12. The Baroque: the intellectual and geopolitical reasons for a historiographical erasure

    Directory of Open Access Journals (Sweden)

    Jesús Pérez-Magallón

    2012-06-01

    Full Text Available “The Baroque: the intellectual and geopolitical reasons for a historiographical erasure” highlights the need for a new way of conceptualizing the Baroque, taking into account the period’s plurality of discourses and diverging tendencies, specifically in respect to the modernity project conceived by the dominant European nations of the Enlightenment. As opposed to Antonio Maravall’s univocal paradigm of a guided culture of the masses, the Baroque was a much more multivocal period of time containing various emerging and subaltern discourses which greatly contributed to the rationalist and scientific thought of the Enlightenment. Despite this fact, the Baroque and the Enlightenment came to be seen as antithetical. Consequently, the Baroque and the Iberian Peninsula were erased from the grand narrative of European and Western modernity. Emphasizing its uncivilized character, Northern European nations metaphorically displaced the Spanish Empire to the periphery of modern Europe. Using propagandistic means to cast the Iberians to the margins, the nations belonging to the modernity project painted themselves as the “natural” heirs of the Enlightenment, consolidating their political hegemony. The process of writing the grand narrative of modernity involved appropriating several key criteria from the Baroque and consequently erasing their original place of belonging. Keeping this manipulation of history in mind permits a double reading of the course leading to modernity. My paper calls for a new way of interpreting this period of time which emerged at the end of the sixteenth century and continued until the Cádiz Cortes and the independence of the American colonies. This alternate hermeneutic would entail a coming together of the Baroque and the Enlightenment; a dynamic, complex, and conflicting process establishing a modernity which would continue into the modernity of today.

  13. The Knowledge Economy – New Economy?

    Directory of Open Access Journals (Sweden)

    Niculae Niculescu

    2006-03-01

    Full Text Available The status of knowledge and information as development resources make us familiar with the phenomena on which THE NEW ECONOMY is founded. They reveal the fact that the universalisation of the scientific and technical values does not have alternative on the evolutionary level of mankind. Named with slight differences and variations, as we have already stated, the new economic and social reality has several specific features: the technologies based on microelectronics and computer science, biotechnologies, genetic engineering, green revolution, nuclear technology, space navigation etc. The transformation of management in a key –social function, responsible for the achievement of the best possible results, is also owed to the fact that information and knowledge have become requisite to the economic development.

  14. Equality and Economy

    Science.gov (United States)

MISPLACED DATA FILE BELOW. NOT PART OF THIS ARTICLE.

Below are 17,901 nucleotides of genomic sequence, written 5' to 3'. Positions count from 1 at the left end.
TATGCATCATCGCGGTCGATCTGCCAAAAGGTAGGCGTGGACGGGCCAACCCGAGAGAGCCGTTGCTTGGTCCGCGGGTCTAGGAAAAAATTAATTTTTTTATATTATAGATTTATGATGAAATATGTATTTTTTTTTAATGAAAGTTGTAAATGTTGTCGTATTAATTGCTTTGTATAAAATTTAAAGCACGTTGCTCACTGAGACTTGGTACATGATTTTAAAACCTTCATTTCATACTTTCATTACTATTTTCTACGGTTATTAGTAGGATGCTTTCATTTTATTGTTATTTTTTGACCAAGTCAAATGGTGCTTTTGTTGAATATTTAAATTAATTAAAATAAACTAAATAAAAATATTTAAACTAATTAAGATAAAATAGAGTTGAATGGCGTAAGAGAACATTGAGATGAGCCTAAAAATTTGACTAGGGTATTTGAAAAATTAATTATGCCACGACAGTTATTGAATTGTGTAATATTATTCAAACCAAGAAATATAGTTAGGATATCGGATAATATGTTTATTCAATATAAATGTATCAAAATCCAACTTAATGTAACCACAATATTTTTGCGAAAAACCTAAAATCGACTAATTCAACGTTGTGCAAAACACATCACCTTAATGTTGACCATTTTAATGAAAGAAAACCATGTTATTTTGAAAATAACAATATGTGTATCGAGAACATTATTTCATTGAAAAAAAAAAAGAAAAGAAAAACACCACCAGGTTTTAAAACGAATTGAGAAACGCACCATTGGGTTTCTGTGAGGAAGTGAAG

Brink, Chris

    2012-01-01

    The two big events in higher education during 2010 were the implementation of the Equality Act, and the introduction of a new dispensation on fees and funding. The former is intended to promote equality, the latter is premised on the need for economy. In this article, the author focuses on the effect of the latter on the former. He considers this…

  15. Economy of referential preferences

    OpenAIRE

    Goucha, T

    2012-01-01

    In this paper we introduce basic notions of new economic model where preference relations on commodities set are represented by a group action on Euclidean space instead of utility function. Conditions that ensure the existence of individual demand functions and a general equilibrium in the setting of exchange economy are examined.

  16. Poverty and Informal Economies

    OpenAIRE

    Bonnet, François; Venkatesh, Sudhir

    2016-01-01

    International audience Informal economic activity is a significant part of world production and distribution. This chapter reviews different core definitions (informal economic activities versus informal sector), different historical instances of "the" informal economy (in the Third World, under Communism and in contemporary Western cities), and different theoretical approaches (the dualist or development perspective, the legalist or neoliberal perspective, the structuralist or neomarxist ...

  17. The College Economy

    Science.gov (United States)

    Carnevale, Anthony P.

    2012-01-01

    As the United States grinds its way through a halting economic recovery, one thing has become abundantly clear: The recession of 2007 continues to reshape the economy in significant and permanent ways. Perhaps the most profound change is the accelerating disappearance of good-paying jobs that require only a high-school education or less. That…

  18. Operant Conditioning - Token Economy.

    Science.gov (United States)

    Montgomery, Jacqueline; McBurney, Raymond D.

    Described is an Operant Conditioning-Token Economy Program, teaching patients to be responsible for their own behavior, to make choices, and to be motivated to change. The program was instigated with mentally ill patients in a state hospital and was later used with institutionalized mentally handicapped groups. After two years, only four of the…

  19. Token Economies in Rehabilitation

    Science.gov (United States)

    Walls, Richard T.; Nicholas, Heather

    1973-01-01

    Behavior modification has become a widely known practice in rehabilitation during the past decade. A medium of exchange or token is typically used to facilitate transactions and can be traded for backup reinforcers later on. This review of the use of token economies focuses on groups of individuals usually considered target rehabilitation…